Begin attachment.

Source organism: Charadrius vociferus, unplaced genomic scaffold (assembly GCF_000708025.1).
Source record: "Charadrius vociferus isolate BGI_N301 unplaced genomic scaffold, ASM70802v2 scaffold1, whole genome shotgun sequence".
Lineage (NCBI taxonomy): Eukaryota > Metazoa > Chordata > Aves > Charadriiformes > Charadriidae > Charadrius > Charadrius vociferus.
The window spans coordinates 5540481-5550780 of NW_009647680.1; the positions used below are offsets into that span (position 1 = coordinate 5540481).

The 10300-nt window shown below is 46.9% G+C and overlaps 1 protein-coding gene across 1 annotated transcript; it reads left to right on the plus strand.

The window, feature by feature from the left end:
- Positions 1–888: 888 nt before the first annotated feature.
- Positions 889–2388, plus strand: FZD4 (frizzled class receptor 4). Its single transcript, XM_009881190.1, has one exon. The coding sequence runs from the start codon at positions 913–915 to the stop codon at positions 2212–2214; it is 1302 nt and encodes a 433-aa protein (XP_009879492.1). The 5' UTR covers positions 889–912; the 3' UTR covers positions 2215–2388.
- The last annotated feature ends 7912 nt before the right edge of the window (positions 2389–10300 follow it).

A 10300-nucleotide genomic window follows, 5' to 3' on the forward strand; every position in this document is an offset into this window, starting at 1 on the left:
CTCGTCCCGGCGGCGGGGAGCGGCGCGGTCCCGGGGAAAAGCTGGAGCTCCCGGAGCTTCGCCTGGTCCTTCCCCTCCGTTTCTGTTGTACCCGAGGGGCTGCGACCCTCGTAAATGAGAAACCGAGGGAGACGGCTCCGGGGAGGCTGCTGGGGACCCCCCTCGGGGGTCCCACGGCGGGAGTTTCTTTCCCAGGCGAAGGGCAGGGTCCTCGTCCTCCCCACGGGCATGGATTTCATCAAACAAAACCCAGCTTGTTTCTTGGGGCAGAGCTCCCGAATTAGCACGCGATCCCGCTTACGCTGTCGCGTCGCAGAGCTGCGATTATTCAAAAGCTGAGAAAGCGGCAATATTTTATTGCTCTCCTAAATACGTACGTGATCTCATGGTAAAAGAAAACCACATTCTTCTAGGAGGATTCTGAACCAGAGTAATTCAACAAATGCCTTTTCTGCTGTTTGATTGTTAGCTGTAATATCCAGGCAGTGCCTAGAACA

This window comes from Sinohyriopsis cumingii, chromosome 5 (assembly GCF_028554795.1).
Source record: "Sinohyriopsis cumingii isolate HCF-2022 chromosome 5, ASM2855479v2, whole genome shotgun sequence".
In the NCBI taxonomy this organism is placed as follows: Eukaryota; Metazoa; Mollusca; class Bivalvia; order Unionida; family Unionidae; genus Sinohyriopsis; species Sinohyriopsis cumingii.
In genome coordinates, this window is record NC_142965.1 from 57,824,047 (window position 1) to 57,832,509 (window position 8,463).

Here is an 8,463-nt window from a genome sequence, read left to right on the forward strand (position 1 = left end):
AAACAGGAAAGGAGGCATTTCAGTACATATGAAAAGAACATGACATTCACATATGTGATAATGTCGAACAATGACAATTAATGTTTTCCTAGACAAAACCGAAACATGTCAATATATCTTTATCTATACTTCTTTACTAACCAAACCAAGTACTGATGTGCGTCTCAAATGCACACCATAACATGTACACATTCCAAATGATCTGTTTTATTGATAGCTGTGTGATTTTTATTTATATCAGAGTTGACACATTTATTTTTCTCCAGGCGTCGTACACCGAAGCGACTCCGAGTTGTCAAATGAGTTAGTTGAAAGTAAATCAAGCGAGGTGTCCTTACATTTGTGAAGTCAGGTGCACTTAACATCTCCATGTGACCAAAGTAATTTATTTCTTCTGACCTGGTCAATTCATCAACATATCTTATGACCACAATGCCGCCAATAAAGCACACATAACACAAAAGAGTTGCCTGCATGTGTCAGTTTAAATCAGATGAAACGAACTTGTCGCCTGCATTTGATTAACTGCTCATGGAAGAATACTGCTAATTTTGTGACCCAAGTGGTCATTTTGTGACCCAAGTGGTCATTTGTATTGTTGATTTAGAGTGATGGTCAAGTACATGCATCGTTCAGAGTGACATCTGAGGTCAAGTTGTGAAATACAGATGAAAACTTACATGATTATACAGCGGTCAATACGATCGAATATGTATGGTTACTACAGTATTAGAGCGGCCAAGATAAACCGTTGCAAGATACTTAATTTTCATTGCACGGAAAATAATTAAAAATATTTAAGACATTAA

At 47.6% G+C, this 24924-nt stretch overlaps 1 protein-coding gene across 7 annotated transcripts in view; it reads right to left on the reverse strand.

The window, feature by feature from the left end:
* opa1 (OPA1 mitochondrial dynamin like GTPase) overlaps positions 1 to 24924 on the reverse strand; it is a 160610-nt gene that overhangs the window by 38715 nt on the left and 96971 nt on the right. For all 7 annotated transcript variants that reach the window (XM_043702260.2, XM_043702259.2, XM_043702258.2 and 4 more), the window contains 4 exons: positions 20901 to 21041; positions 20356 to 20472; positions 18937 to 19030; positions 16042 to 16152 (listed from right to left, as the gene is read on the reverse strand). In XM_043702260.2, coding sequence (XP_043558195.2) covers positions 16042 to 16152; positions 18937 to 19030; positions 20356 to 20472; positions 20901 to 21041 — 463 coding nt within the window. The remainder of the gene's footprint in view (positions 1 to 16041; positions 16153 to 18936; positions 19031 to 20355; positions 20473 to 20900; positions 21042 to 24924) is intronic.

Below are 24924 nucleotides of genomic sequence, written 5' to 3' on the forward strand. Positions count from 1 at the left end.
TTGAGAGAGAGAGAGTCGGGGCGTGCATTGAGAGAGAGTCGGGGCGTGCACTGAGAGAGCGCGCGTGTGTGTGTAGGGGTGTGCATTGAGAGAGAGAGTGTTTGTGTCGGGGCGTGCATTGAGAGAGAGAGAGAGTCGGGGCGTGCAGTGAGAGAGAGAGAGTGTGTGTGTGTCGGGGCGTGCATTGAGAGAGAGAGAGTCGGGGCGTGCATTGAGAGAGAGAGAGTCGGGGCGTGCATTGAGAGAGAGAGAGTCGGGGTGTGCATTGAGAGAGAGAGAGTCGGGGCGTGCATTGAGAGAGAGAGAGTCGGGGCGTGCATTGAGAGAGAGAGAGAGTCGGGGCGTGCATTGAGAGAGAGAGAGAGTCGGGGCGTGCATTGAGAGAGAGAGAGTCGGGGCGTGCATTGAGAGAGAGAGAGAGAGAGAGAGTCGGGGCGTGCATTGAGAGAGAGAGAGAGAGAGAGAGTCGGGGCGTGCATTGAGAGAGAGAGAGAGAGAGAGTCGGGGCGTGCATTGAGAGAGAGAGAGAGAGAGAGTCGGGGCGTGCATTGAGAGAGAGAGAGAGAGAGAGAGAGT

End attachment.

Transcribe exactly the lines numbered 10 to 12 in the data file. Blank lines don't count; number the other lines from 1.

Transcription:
A 10300-nucleotide genomic window follows, 5' to 3' on the forward strand; every position in this document is an offset into this window, starting at 1 on the left:
CTCGTCCCGGCGGCGGGGAGCGGCGCGGTCCCGGGGAAAAGCTGGAGCTCCCGGAGCTTCGCCTGGTCCTTCCCCTCCGTTTCTGTTGTACCCGAGGGGCTGCGACCCTCGTAAATGAGAAACCGAGGGAGACGGCTCCGGGGAGGCTGCTGGGGACCCCCCTCGGGGGTCCCACGGCGGGAGTTTCTTTCCCAGGCGAAGGGCAGGGTCCTCGTCCTCCCCACGGGCATGGATTTCATCAAACAAAACCCAGCTTGTTTCTTGGGGCAGAGCTCCCGAATTAGCACGCGATCCCGCTTACGCTGTCGCGTCGCAGAGCTGCGATTATTCAAAAGCTGAGAAAGCGGCAATATTTTATTGCTCTCCTAAATACGTACGTGATCTCATGGTAAAAGAAAACCACATTCTTCTAGGAGGATTCTGAACCAGAGTAATTCAACAAATGCCTTTTCTGCTGTTTGATTGTTAGCTGTAATATCCAGGCAGTGCCTAGAACA

This window comes from Sinohyriopsis cumingii, chromosome 5 (assembly GCF_028554795.1).